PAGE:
On October 27, Geisel's widow introduced the 37¢ postage stamp. The stamp
features a color photograph of the author surrounded by illustrations of six
characters from his books. The stamp will become available nationwide on March
The Seussville site offers many programming ideas but also check out the
National Educational Association website, http://www.nea.org/readacross/ This
site also has many activity ideas. At this site check out the "Cat-alog"
area where you can purchase the Seussian paraphernalia, including the all-time
best seller, the famous Cat in the Hat hat and costume.
Compiled by the subscribers of the Fiction -L mailing list.
Patrons say the darndest things. These are all titles patrons have asked for.
Waterford Chocolate (Like Water For Chocolate)
Salad at a Bad Restaurant (Ballad of the Sad Cafe by Carson McCullers)
Too Short to Live by Mickey Rooney (Life Is Too Short)
Lez Miserableballs (Les Miserables)
Falcon and the Wand of God by Morrison (Falconer and the Eye of God by
Youth in Asia (The real request was for Euthanasia)
Striving on Chous (Thriving on Chaos)
Lesee Moon by William Prarie (PrairyErth, by William Least Heat Moon)
I Left My Heart at Broken Arm (Bury My Heart at Wounded Knee)
Knock Me Down by Yates (Knock `Em Dead by Martin Yate)
Tequila Mockingbird (To Kill A Mockingbird)
Taco Bell Canon (Pachelbel's Canon)
Women who Dance with Wolves (Women Who Run with the Wolves + Dances with
Women Who Run with the Elves (A variation on the above, natch.)
Reading is a right! Free to Read, this year's theme for the 84th observance of
The Children's Book Council's Children's Book Week, encourages children, and the
adults who care for them, to exercise your right by spending some time with a
book each day. Children's Book Week 2003 is November 17-23.
Since 1919, educators, librarians, booksellers, and families have celebrated
Children's Book Week during the week before Thanksgiving. Book Week events are
held in schools, libraries, bookstores, clubs, private homesany place where
there are children and books. Check your local library or favorite bookstore for
events highlighting children's books and don't forget to visit the CBC Web site
for ways to celebrate Children's Book Week.
FindArticles.com is a vast archive of published articles that you can search for
free. Constantly updated, it contains articles dating back to 1998 from more
than 300 magazines and journals. Each of the hundreds of thousands of articles
in FindArticles can be read in its entirety and printed at no cost.You can view
publications by subject or see an alphabetical listing of all magazines that are
included. FindArticles also provides a direct link to the magazine's website,
when one is available.
A revised and updated edition of the publication "Introduction to Legal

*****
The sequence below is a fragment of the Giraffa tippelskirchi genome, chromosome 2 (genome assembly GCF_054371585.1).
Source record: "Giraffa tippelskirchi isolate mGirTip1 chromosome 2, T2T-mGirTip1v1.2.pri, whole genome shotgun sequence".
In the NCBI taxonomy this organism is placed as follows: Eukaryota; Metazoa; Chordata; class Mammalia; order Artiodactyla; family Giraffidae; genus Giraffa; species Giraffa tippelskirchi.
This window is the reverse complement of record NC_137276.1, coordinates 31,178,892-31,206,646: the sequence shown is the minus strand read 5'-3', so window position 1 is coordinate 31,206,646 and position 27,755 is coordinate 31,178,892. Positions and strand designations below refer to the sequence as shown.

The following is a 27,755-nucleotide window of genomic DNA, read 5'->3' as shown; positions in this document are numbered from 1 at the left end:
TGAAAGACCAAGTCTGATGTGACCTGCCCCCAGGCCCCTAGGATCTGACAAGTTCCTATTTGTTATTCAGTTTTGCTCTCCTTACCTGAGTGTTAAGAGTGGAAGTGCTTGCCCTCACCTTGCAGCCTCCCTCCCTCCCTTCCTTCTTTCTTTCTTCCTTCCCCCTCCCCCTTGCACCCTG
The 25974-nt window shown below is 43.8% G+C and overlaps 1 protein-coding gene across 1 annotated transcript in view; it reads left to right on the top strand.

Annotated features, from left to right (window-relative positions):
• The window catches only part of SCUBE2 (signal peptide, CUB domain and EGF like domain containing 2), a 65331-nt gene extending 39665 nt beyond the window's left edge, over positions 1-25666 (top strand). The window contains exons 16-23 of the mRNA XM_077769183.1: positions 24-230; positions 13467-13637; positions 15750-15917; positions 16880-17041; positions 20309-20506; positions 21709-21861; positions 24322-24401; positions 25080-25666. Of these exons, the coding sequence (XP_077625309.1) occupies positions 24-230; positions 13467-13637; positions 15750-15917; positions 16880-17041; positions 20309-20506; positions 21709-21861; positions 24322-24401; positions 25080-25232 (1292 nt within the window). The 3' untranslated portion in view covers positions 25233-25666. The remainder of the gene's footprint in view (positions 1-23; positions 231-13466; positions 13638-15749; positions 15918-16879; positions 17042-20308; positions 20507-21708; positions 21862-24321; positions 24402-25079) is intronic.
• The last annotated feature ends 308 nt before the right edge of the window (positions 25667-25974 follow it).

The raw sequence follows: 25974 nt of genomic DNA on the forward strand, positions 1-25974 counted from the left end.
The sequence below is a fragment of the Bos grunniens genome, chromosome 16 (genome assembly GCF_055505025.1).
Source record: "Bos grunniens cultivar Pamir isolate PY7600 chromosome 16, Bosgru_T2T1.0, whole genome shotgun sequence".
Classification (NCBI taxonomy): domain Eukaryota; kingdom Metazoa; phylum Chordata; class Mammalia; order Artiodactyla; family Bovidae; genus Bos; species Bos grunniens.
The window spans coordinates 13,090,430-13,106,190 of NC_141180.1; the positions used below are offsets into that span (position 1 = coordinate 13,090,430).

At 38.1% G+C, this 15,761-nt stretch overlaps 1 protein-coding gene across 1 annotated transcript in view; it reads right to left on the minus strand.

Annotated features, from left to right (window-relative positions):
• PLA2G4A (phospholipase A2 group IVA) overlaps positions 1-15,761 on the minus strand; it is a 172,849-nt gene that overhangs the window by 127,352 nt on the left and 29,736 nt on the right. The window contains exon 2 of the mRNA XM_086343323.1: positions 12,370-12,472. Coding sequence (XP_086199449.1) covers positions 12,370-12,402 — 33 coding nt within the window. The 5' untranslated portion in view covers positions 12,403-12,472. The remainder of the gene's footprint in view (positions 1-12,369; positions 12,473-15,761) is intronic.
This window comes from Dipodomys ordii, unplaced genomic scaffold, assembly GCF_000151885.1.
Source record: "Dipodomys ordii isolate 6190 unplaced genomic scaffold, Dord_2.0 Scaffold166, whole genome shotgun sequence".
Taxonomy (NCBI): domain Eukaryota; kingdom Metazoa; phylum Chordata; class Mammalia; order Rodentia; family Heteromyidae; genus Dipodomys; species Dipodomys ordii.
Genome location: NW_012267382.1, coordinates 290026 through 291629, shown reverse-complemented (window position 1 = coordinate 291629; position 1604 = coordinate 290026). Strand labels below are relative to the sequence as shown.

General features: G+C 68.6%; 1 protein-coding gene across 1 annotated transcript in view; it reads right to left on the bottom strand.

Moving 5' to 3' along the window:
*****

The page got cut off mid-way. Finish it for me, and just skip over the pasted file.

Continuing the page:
Materials: A Manual for Non-Law Librarians" is available. The publication
was compiled by the Law Librarians Association of Wisconsin.
The publication is available in .pdf format at: http://www.aallnet.org/chapter/llaw/paliguide/index.htm
You can download the entire book or each of the sections separately. Chapters
include: The Judicial System, The Legislative System, How to Read Legal
Citations, and Legal Reference and Legal Advice. Bound copies are available for
$10 from the UW Law Library.
Channel Weekly - October 16, 2003
An online master's degree in library science focusing on the needs of rural and
small libraries has been launched by Clarion University of Pennsylvania. The
launching of the new program coincides with the 25th anniversary of the founding
of Clarion's Center for the Study of Rural Librarianship. Students admitted to
the web-based master's degree will take two courses per semester (including
summers) to complete the M.S.L.S. degree in two calendar years. Dr. Andrea
Miller, chair of the Department of Library Science, noted that while the
department offers two courses which focus exclusively on rural library issues,
most of the other 10 courses which comprise the degree will be oriented to a
The first two courses in the all-Web M.S.L.S. will be offered beginning January
2004. These courses will be LS500: Information Sources and Services, and LS504:
Introduction to the Information Professions. Clarion's M.S.L.S. degree has been
continuously accredited by the ALA since 1973/74.
Miller noted that in the spring of 2005 the department will launch a second
all-Web M.S.L.S. degree option exclusively for school library media
certification students. Like the degree option for rural and small libraries,
the school library media coursework will be guided and informed by another of
the department's research entities, the Institute for the Study and Development
of School Library Information Centers http://jupiter.clarion.edu/~amiller/instituteweb.html
For additional information, call the department's toll-free number
(866.272.5612) or visit its Website at www.clarion.edu/libsci
There is not such a cradle of democracy upon the earth as the Free Public
Library, this republic of letters, where neither rank, office, nor wealth
receives the slightest consideration.